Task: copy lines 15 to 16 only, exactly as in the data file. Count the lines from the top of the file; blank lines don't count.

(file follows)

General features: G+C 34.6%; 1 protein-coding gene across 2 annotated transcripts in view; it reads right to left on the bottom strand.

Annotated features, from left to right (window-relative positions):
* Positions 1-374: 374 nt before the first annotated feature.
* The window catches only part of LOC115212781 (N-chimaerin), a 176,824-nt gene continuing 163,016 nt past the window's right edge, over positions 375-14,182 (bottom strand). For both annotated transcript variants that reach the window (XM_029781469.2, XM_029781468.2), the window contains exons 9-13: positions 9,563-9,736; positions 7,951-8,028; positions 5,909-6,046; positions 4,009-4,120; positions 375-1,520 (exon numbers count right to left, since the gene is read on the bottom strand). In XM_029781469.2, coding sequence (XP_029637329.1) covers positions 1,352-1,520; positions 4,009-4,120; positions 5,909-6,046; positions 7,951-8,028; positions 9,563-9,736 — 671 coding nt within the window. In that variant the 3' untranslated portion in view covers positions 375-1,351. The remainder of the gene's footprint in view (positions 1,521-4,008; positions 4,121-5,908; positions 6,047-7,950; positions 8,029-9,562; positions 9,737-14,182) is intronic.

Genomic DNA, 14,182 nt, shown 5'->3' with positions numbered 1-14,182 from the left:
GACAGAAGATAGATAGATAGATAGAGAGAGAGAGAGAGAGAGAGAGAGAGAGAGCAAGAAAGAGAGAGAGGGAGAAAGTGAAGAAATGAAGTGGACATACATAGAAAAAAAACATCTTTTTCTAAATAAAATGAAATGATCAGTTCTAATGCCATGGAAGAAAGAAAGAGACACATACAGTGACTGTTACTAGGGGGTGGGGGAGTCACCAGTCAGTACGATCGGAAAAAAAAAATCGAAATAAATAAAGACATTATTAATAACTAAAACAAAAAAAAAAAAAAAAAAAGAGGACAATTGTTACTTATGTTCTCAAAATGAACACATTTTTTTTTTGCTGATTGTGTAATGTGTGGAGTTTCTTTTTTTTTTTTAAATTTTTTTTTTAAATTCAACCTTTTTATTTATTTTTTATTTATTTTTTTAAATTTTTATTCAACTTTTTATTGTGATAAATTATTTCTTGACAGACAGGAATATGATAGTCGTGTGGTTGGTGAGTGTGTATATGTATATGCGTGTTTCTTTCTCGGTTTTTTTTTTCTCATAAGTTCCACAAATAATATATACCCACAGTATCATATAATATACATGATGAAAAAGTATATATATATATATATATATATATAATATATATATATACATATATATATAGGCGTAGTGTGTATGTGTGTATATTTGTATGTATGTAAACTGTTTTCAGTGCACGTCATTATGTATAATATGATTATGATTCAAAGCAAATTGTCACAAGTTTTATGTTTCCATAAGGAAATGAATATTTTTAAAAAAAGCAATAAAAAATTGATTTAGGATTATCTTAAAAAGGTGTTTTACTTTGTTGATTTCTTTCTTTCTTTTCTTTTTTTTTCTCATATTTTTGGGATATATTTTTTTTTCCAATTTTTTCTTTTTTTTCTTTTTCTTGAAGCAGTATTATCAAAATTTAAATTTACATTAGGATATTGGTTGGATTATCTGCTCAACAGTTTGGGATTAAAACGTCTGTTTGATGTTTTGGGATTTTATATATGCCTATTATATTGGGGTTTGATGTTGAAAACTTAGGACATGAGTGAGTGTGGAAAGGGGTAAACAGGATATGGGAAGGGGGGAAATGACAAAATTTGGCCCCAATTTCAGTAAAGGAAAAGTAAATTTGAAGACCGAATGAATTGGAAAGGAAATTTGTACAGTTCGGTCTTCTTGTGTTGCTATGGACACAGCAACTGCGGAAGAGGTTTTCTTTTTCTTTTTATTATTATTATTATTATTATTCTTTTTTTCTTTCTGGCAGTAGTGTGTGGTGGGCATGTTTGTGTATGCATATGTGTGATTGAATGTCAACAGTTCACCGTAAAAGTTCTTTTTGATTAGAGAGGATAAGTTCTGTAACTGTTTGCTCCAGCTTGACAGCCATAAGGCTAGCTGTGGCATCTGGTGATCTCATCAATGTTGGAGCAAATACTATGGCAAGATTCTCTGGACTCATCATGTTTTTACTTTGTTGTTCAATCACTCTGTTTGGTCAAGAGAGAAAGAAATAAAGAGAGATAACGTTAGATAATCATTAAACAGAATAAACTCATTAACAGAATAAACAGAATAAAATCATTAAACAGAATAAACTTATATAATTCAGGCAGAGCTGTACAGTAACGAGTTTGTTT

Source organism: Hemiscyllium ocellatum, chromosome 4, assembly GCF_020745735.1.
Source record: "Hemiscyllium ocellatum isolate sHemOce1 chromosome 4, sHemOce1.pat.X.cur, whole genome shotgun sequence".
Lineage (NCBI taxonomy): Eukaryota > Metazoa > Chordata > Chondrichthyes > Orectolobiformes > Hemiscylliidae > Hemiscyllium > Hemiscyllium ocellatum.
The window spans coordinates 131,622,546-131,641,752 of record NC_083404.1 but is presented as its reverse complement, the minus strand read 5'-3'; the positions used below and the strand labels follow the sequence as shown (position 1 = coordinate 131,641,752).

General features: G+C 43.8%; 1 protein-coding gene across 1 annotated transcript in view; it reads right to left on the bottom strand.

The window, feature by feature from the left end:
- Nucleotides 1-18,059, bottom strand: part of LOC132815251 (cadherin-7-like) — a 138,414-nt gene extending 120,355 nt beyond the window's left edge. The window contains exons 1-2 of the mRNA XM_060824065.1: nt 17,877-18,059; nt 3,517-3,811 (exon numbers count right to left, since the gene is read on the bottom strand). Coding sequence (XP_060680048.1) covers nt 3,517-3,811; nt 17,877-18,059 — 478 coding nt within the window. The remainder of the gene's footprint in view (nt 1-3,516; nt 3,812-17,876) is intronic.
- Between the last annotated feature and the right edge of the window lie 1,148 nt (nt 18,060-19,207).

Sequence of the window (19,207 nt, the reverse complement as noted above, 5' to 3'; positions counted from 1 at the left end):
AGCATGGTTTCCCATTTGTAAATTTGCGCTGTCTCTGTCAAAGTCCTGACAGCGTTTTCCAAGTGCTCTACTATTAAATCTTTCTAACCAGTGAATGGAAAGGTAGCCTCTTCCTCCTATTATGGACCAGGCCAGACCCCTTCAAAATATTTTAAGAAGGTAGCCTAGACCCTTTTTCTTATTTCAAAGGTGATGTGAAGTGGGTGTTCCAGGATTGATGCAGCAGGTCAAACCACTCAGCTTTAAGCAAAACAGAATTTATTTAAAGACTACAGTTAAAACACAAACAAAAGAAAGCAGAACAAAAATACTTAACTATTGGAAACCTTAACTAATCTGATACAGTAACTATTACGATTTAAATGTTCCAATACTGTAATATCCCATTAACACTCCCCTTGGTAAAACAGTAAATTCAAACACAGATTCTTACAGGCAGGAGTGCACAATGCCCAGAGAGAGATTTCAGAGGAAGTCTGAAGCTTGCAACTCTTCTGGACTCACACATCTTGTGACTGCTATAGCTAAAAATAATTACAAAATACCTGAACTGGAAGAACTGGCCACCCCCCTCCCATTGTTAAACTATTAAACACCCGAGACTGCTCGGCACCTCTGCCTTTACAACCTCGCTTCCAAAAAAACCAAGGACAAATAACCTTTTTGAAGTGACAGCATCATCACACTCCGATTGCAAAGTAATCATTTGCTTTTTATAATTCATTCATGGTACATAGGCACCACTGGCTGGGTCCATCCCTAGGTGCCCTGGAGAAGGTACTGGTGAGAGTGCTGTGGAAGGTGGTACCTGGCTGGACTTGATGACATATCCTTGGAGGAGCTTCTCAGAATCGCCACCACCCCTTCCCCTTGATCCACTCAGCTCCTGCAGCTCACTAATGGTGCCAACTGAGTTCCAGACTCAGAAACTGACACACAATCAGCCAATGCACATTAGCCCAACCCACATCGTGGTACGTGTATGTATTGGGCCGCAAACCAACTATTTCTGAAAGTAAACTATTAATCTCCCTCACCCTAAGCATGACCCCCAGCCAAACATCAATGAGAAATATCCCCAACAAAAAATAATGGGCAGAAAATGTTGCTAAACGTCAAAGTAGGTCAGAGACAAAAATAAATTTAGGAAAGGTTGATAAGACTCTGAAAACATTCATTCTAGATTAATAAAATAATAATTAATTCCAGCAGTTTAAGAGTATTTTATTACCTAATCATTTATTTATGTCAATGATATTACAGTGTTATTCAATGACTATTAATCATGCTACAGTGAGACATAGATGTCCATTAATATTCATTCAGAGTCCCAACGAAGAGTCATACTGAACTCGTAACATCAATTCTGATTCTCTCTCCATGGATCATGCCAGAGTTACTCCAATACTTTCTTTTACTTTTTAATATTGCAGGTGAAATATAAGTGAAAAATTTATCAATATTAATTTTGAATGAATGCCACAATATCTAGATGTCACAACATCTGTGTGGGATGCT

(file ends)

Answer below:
Sequence of the window (19,207 nt, the reverse complement as noted above, 5' to 3'; positions counted from 1 at the left end):
AGCATGGTTTCCCATTTGTAAATTTGCGCTGTCTCTGTCAAAGTCCTGACAGCGTTTTCCAAGTGCTCTACTATTAAATCTTTCTAACCAGTGAATGGAAAGGTAGCCTCTTCCTCCTATTATGGACCAGGCCAGACCCCTTCAAAATATTTTAAGAAGGTAGCCTAGACCCTTTTTCTTATTTCAAAGGTGATGTGAAGTGGGTGTTCCAGGATTGATGCAGCAGGTCAAACCACTCAGCTTTAAGCAAAACAGAATTTATTTAAAGACTACAGTTAAAACACAAACAAAAGAAAGCAGAACAAAAATACTTAACTATTGGAAACCTTAACTAATCTGATACAGTAACTATTACGATTTAAATGTTCCAATACTGTAATATCCCATTAACACTCCCCTTGGTAAAACAGTAAATTCAAACACAGATTCTTACAGGCAGGAGTGCACAATGCCCAGAGAGAGATTTCAGAGGAAGTCTGAAGCTTGCAACTCTTCTGGACTCACACATCTTGTGACTGCTATAGCTAAAAATAATTACAAAATACCTGAACTGGAAGAACTGGCCACCCCCCTCCCATTGTTAAACTATTAAACACCCGAGACTGCTCGGCACCTCTGCCTTTACAACCTCGCTTCCAAAAAAACCAAGGACAAATAACCTTTTTGAAGTGACAGCATCATCACACTCCGATTGCAAAGTAATCATTTGCTTTTTATAATTCATTCATGGTACATAGGCACCACTGGCTGGGTCCATCCCTAGGTGCCCTGGAGAAGGTACTGGTGAGAGTGCTGTGGAAGGTGGTACCTGGCTGGACTTGATGACATATCCTTGGAGGAGCTTCTCAGAATCGCCACCACCCCTTCCCCTTGATCCACTCAGCTCCTGCAGCTCACTAATGGTGCCAACTGAGTTCCAGACTCAGAAACTGACACACAATCAGCCAATGCACATTAGCCCAACCCACATCGTGGTACGTGTATGTATTGGGCCGCAAACCAACTATTTCTGAAAGTAAACTATTAATCTCCCTCACCCTAAGCATGACCCCCAGCCAAACATCAATGAGAAATATCCCCAACAAAAAATAATGGGCAGAAAATGTTGCTAAACGTCAAAGTAGGTCAGAGACAAAAATAAATTTAGGAAAGGTTGATAAGACTCTGAAAACATTCATTCTAGATTAATAAAATAATAATTAATTCCAGCAGTTTAAGAGTATTTTATTACCTAATCATTTATTTATGTCAATGATATTACAGTGTTATTCAATGACTATTAATCATGCTACAGTGAGACATAGATGTCCATTAATATTCATTCAGAGTCCCAACGAAGAGTCATACTGAACTCGTAACATCAATTCTGATTCTCTCTCCATGGATCATGCCAGAGTTACTCCAATACTTTCTTTTACTTTTTAATATTGCAGGTGAAATATAAGTGAAAAATTTATCAATATTAATTTTGAATGAATGCCACAATATCTAGATGTCACAACATCTGTGTGGGATGCT